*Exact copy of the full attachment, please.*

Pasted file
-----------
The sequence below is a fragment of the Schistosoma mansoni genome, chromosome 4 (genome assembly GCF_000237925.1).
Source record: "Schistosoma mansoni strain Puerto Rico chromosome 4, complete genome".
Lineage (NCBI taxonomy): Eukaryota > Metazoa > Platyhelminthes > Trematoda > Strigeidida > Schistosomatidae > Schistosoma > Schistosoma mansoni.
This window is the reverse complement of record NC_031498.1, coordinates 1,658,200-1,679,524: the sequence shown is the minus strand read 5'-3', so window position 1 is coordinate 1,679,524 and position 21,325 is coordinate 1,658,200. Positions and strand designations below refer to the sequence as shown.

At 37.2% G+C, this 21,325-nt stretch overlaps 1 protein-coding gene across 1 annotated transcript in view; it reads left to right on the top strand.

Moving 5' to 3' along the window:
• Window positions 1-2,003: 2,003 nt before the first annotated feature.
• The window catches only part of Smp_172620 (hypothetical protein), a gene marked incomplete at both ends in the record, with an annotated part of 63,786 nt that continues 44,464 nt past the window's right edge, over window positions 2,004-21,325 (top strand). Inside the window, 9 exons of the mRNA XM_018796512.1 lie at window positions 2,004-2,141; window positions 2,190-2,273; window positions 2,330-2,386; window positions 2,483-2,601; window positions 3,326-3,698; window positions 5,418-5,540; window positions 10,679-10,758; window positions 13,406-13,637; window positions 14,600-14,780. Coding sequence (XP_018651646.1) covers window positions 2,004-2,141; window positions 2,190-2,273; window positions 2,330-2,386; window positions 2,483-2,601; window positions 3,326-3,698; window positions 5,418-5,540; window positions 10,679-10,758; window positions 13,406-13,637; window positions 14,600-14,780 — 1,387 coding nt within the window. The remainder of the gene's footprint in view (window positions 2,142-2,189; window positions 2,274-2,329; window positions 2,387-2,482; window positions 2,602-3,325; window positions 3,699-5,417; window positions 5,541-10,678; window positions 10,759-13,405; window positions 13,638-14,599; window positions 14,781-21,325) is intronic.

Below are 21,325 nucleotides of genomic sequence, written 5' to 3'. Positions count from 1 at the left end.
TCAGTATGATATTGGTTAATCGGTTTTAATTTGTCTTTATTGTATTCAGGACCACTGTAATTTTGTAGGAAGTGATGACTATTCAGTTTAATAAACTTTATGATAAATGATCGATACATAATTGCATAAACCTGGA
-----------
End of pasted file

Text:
The sequence below is a fragment of the Schistosoma mansoni genome, chromosome 4 (genome assembly GCF_000237925.1).
Source record: "Schistosoma mansoni strain Puerto Rico chromosome 4, complete genome".
Lineage (NCBI taxonomy): Eukaryota > Metazoa > Platyhelminthes > Trematoda > Strigeidida > Schistosomatidae > Schistosoma > Schistosoma mansoni.
This window is the reverse complement of record NC_031498.1, coordinates 1,658,200-1,679,524: the sequence shown is the minus strand read 5'-3', so window position 1 is coordinate 1,679,524 and position 21,325 is coordinate 1,658,200. Positions and strand designations below refer to the sequence as shown.

At 37.2% G+C, this 21,325-nt stretch overlaps 1 protein-coding gene across 1 annotated transcript in view; it reads left to right on the top strand.

Moving 5' to 3' along the window:
• Window positions 1-2,003: 2,003 nt before the first annotated feature.
• The window catches only part of Smp_172620 (hypothetical protein), a gene marked incomplete at both ends in the record, with an annotated part of 63,786 nt that continues 44,464 nt past the window's right edge, over window positions 2,004-21,325 (top strand). Inside the window, 9 exons of the mRNA XM_018796512.1 lie at window positions 2,004-2,141; window positions 2,190-2,273; window positions 2,330-2,386; window positions 2,483-2,601; window positions 3,326-3,698; window positions 5,418-5,540; window positions 10,679-10,758; window positions 13,406-13,637; window positions 14,600-14,780. Coding sequence (XP_018651646.1) covers window positions 2,004-2,141; window positions 2,190-2,273; window positions 2,330-2,386; window positions 2,483-2,601; window positions 3,326-3,698; window positions 5,418-5,540; window positions 10,679-10,758; window positions 13,406-13,637; window positions 14,600-14,780 — 1,387 coding nt within the window. The remainder of the gene's footprint in view (window positions 2,142-2,189; window positions 2,274-2,329; window positions 2,387-2,482; window positions 2,602-3,325; window positions 3,699-5,417; window positions 5,541-10,678; window positions 10,759-13,405; window positions 13,638-14,599; window positions 14,781-21,325) is intronic.

Below are 21,325 nucleotides of genomic sequence, written 5' to 3'. Positions count from 1 at the left end.
TCAGTATGATATTGGTTAATCGGTTTTAATTTGTCTTTATTGTATTCAGGACCACTGTAATTTTGTAGGAAGTGATGACTATTCAGTTTAATAAACTTTATGATAAATGATCGATACATAATTGCATAAACCTGGA